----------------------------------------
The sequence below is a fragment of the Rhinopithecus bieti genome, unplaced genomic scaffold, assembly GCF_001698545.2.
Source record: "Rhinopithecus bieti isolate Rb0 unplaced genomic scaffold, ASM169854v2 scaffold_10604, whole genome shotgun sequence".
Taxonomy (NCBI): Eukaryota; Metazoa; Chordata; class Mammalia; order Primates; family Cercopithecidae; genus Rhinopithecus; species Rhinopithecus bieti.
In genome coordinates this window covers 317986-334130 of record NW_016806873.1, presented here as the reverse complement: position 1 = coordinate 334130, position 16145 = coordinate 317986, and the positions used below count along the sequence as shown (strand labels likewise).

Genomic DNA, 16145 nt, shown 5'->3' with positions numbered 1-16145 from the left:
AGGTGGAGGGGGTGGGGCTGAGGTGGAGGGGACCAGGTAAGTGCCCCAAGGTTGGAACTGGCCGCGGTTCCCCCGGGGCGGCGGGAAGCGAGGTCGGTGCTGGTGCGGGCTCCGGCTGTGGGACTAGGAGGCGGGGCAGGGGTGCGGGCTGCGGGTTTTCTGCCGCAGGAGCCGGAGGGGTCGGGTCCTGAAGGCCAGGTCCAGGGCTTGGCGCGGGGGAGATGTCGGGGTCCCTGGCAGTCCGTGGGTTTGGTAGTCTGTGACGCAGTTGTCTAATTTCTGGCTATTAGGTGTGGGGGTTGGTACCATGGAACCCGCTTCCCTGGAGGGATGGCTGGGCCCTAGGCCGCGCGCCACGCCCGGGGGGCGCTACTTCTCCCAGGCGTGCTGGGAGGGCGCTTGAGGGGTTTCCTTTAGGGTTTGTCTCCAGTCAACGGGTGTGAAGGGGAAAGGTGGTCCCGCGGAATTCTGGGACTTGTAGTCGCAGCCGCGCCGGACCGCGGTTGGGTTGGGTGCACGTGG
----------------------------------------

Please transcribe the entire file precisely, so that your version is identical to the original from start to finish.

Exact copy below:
The sequence below is a fragment of the Rhinopithecus bieti genome, unplaced genomic scaffold, assembly GCF_001698545.2.
Source record: "Rhinopithecus bieti isolate Rb0 unplaced genomic scaffold, ASM169854v2 scaffold_10604, whole genome shotgun sequence".
Taxonomy (NCBI): Eukaryota; Metazoa; Chordata; class Mammalia; order Primates; family Cercopithecidae; genus Rhinopithecus; species Rhinopithecus bieti.
In genome coordinates this window covers 317986-334130 of record NW_016806873.1, presented here as the reverse complement: position 1 = coordinate 334130, position 16145 = coordinate 317986, and the positions used below count along the sequence as shown (strand labels likewise).

Genomic DNA, 16145 nt, shown 5'->3' with positions numbered 1-16145 from the left:
AGGTGGAGGGGGTGGGGCTGAGGTGGAGGGGACCAGGTAAGTGCCCCAAGGTTGGAACTGGCCGCGGTTCCCCCGGGGCGGCGGGAAGCGAGGTCGGTGCTGGTGCGGGCTCCGGCTGTGGGACTAGGAGGCGGGGCAGGGGTGCGGGCTGCGGGTTTTCTGCCGCAGGAGCCGGAGGGGTCGGGTCCTGAAGGCCAGGTCCAGGGCTTGGCGCGGGGGAGATGTCGGGGTCCCTGGCAGTCCGTGGGTTTGGTAGTCTGTGACGCAGTTGTCTAATTTCTGGCTATTAGGTGTGGGGGTTGGTACCATGGAACCCGCTTCCCTGGAGGGATGGCTGGGCCCTAGGCCGCGCGCCACGCCCGGGGGGCGCTACTTCTCCCAGGCGTGCTGGGAGGGCGCTTGAGGGGTTTCCTTTAGGGTTTGTCTCCAGTCAACGGGTGTGAAGGGGAAAGGTGGTCCCGCGGAATTCTGGGACTTGTAGTCGCAGCCGCGCCGGACCGCGGTTGGGTTGGGTGCACGTGG